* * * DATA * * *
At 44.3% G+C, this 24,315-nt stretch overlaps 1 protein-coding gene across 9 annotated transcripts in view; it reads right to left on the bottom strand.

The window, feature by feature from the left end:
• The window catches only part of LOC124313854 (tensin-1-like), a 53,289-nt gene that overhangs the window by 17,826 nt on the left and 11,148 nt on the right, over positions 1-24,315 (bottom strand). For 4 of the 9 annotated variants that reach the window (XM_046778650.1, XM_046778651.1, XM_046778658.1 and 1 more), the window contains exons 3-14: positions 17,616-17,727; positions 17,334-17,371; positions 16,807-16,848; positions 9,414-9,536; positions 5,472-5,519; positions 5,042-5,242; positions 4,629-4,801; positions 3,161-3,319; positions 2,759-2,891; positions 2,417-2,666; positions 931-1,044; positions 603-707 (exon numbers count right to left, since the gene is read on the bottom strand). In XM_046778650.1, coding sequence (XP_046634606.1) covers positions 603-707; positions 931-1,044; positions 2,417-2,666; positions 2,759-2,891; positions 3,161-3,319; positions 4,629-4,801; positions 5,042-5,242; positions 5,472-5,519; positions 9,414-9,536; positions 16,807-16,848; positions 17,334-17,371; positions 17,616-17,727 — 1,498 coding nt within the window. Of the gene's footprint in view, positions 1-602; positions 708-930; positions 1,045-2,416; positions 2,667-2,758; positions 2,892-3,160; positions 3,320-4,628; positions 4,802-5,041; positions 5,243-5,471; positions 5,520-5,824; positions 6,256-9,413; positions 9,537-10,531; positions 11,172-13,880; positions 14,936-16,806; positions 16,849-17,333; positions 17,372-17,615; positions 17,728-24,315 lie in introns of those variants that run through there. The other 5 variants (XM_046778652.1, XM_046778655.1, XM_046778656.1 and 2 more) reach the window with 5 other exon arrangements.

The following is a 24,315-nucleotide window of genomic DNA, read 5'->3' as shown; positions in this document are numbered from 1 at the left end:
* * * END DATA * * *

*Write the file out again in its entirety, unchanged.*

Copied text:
At 44.3% G+C, this 24,315-nt stretch overlaps 1 protein-coding gene across 9 annotated transcripts in view; it reads right to left on the bottom strand.

The window, feature by feature from the left end:
• The window catches only part of LOC124313854 (tensin-1-like), a 53,289-nt gene that overhangs the window by 17,826 nt on the left and 11,148 nt on the right, over positions 1-24,315 (bottom strand). For 4 of the 9 annotated variants that reach the window (XM_046778650.1, XM_046778651.1, XM_046778658.1 and 1 more), the window contains exons 3-14: positions 17,616-17,727; positions 17,334-17,371; positions 16,807-16,848; positions 9,414-9,536; positions 5,472-5,519; positions 5,042-5,242; positions 4,629-4,801; positions 3,161-3,319; positions 2,759-2,891; positions 2,417-2,666; positions 931-1,044; positions 603-707 (exon numbers count right to left, since the gene is read on the bottom strand). In XM_046778650.1, coding sequence (XP_046634606.1) covers positions 603-707; positions 931-1,044; positions 2,417-2,666; positions 2,759-2,891; positions 3,161-3,319; positions 4,629-4,801; positions 5,042-5,242; positions 5,472-5,519; positions 9,414-9,536; positions 16,807-16,848; positions 17,334-17,371; positions 17,616-17,727 — 1,498 coding nt within the window. Of the gene's footprint in view, positions 1-602; positions 708-930; positions 1,045-2,416; positions 2,667-2,758; positions 2,892-3,160; positions 3,320-4,628; positions 4,802-5,041; positions 5,243-5,471; positions 5,520-5,824; positions 6,256-9,413; positions 9,537-10,531; positions 11,172-13,880; positions 14,936-16,806; positions 16,849-17,333; positions 17,372-17,615; positions 17,728-24,315 lie in introns of those variants that run through there. The other 5 variants (XM_046778652.1, XM_046778655.1, XM_046778656.1 and 2 more) reach the window with 5 other exon arrangements.

The following is a 24,315-nucleotide window of genomic DNA, read 5'->3' as shown; positions in this document are numbered from 1 at the left end: